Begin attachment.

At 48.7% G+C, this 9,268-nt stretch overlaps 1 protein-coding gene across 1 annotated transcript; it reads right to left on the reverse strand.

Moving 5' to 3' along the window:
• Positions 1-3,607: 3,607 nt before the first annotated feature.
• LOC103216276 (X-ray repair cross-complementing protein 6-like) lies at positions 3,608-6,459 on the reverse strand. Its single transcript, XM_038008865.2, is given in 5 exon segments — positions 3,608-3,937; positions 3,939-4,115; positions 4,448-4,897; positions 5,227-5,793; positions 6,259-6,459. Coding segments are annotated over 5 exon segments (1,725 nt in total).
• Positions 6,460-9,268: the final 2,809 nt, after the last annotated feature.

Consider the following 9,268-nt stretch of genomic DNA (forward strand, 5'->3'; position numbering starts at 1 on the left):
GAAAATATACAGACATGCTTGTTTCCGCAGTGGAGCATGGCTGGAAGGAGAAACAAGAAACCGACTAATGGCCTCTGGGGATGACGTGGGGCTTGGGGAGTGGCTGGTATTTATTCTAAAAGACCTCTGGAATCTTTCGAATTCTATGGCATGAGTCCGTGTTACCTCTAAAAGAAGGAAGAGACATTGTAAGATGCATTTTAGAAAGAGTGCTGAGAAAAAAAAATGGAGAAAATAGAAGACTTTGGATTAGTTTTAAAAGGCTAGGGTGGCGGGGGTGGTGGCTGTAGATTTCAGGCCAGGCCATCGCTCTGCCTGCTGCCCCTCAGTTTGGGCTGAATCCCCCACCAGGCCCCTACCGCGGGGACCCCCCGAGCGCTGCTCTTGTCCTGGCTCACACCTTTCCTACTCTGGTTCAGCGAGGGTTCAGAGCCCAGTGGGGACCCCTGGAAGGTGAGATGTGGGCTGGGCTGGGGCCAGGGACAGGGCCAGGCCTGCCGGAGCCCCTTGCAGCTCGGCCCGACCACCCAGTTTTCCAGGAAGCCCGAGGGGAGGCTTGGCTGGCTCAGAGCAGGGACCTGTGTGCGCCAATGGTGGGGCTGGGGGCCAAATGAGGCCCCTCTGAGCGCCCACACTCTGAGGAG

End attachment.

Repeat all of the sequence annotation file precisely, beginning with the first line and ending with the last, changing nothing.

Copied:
At 48.7% G+C, this 9,268-nt stretch overlaps 1 protein-coding gene across 1 annotated transcript; it reads right to left on the reverse strand.

Moving 5' to 3' along the window:
• Positions 1-3,607: 3,607 nt before the first annotated feature.
• LOC103216276 (X-ray repair cross-complementing protein 6-like) lies at positions 3,608-6,459 on the reverse strand. Its single transcript, XM_038008865.2, is given in 5 exon segments — positions 3,608-3,937; positions 3,939-4,115; positions 4,448-4,897; positions 5,227-5,793; positions 6,259-6,459. Coding segments are annotated over 5 exon segments (1,725 nt in total).
• Positions 6,460-9,268: the final 2,809 nt, after the last annotated feature.

Consider the following 9,268-nt stretch of genomic DNA (forward strand, 5'->3'; position numbering starts at 1 on the left):
GAAAATATACAGACATGCTTGTTTCCGCAGTGGAGCATGGCTGGAAGGAGAAACAAGAAACCGACTAATGGCCTCTGGGGATGACGTGGGGCTTGGGGAGTGGCTGGTATTTATTCTAAAAGACCTCTGGAATCTTTCGAATTCTATGGCATGAGTCCGTGTTACCTCTAAAAGAAGGAAGAGACATTGTAAGATGCATTTTAGAAAGAGTGCTGAGAAAAAAAAATGGAGAAAATAGAAGACTTTGGATTAGTTTTAAAAGGCTAGGGTGGCGGGGGTGGTGGCTGTAGATTTCAGGCCAGGCCATCGCTCTGCCTGCTGCCCCTCAGTTTGGGCTGAATCCCCCACCAGGCCCCTACCGCGGGGACCCCCCGAGCGCTGCTCTTGTCCTGGCTCACACCTTTCCTACTCTGGTTCAGCGAGGGTTCAGAGCCCAGTGGGGACCCCTGGAAGGTGAGATGTGGGCTGGGCTGGGGCCAGGGACAGGGCCAGGCCTGCCGGAGCCCCTTGCAGCTCGGCCCGACCACCCAGTTTTCCAGGAAGCCCGAGGGGAGGCTTGGCTGGCTCAGAGCAGGGACCTGTGTGCGCCAATGGTGGGGCTGGGGGCCAAATGAGGCCCCTCTGAGCGCCCACACTCTGAGGAG